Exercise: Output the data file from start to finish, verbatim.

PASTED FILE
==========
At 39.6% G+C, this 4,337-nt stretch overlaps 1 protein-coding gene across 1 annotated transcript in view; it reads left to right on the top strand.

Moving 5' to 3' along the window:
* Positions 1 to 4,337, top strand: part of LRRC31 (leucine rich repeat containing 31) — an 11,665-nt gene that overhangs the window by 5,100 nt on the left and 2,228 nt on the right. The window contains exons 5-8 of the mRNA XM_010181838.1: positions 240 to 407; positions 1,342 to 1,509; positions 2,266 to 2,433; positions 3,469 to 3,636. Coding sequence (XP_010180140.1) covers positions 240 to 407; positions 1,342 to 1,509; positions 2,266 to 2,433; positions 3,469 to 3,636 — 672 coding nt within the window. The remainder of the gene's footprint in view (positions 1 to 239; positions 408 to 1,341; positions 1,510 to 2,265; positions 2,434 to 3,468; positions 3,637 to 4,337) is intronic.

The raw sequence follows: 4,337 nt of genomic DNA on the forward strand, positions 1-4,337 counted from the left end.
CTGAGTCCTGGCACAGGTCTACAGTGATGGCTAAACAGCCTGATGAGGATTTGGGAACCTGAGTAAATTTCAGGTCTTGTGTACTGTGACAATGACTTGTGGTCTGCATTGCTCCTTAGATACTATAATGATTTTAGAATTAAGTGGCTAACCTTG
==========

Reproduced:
At 39.6% G+C, this 4,337-nt stretch overlaps 1 protein-coding gene across 1 annotated transcript in view; it reads left to right on the top strand.

Moving 5' to 3' along the window:
* Positions 1 to 4,337, top strand: part of LRRC31 (leucine rich repeat containing 31) — an 11,665-nt gene that overhangs the window by 5,100 nt on the left and 2,228 nt on the right. The window contains exons 5-8 of the mRNA XM_010181838.1: positions 240 to 407; positions 1,342 to 1,509; positions 2,266 to 2,433; positions 3,469 to 3,636. Coding sequence (XP_010180140.1) covers positions 240 to 407; positions 1,342 to 1,509; positions 2,266 to 2,433; positions 3,469 to 3,636 — 672 coding nt within the window. The remainder of the gene's footprint in view (positions 1 to 239; positions 408 to 1,341; positions 1,510 to 2,265; positions 2,434 to 3,468; positions 3,637 to 4,337) is intronic.

The raw sequence follows: 4,337 nt of genomic DNA on the forward strand, positions 1-4,337 counted from the left end.
CTGAGTCCTGGCACAGGTCTACAGTGATGGCTAAACAGCCTGATGAGGATTTGGGAACCTGAGTAAATTTCAGGTCTTGTGTACTGTGACAATGACTTGTGGTCTGCATTGCTCCTTAGATACTATAATGATTTTAGAATTAAGTGGCTAACCTTG